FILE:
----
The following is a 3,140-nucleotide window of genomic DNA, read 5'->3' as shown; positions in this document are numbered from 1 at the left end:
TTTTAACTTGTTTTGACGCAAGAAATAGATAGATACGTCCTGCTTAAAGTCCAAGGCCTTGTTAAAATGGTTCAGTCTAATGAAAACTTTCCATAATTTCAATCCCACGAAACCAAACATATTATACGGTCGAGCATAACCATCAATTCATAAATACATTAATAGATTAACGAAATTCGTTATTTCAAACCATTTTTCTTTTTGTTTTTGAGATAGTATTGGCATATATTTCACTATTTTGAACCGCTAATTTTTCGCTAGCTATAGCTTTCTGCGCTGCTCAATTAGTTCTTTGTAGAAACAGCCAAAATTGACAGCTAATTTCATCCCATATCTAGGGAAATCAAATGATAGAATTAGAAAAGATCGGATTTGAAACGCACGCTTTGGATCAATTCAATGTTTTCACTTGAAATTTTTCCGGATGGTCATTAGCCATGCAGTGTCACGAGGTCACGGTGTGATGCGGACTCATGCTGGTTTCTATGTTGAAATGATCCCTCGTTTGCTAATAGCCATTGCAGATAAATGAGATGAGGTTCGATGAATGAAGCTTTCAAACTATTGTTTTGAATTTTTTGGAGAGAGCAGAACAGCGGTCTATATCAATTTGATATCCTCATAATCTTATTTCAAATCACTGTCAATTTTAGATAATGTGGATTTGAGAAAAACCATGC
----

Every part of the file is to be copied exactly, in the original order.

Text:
The following is a 3,140-nucleotide window of genomic DNA, read 5'->3' as shown; positions in this document are numbered from 1 at the left end:
TTTTAACTTGTTTTGACGCAAGAAATAGATAGATACGTCCTGCTTAAAGTCCAAGGCCTTGTTAAAATGGTTCAGTCTAATGAAAACTTTCCATAATTTCAATCCCACGAAACCAAACATATTATACGGTCGAGCATAACCATCAATTCATAAATACATTAATAGATTAACGAAATTCGTTATTTCAAACCATTTTTCTTTTTGTTTTTGAGATAGTATTGGCATATATTTCACTATTTTGAACCGCTAATTTTTCGCTAGCTATAGCTTTCTGCGCTGCTCAATTAGTTCTTTGTAGAAACAGCCAAAATTGACAGCTAATTTCATCCCATATCTAGGGAAATCAAATGATAGAATTAGAAAAGATCGGATTTGAAACGCACGCTTTGGATCAATTCAATGTTTTCACTTGAAATTTTTCCGGATGGTCATTAGCCATGCAGTGTCACGAGGTCACGGTGTGATGCGGACTCATGCTGGTTTCTATGTTGAAATGATCCCTCGTTTGCTAATAGCCATTGCAGATAAATGAGATGAGGTTCGATGAATGAAGCTTTCAAACTATTGTTTTGAATTTTTTGGAGAGAGCAGAACAGCGGTCTATATCAATTTGATATCCTCATAATCTTATTTCAAATCACTGTCAATTTTAGATAATGTGGATTTGAGAAAAACCATGC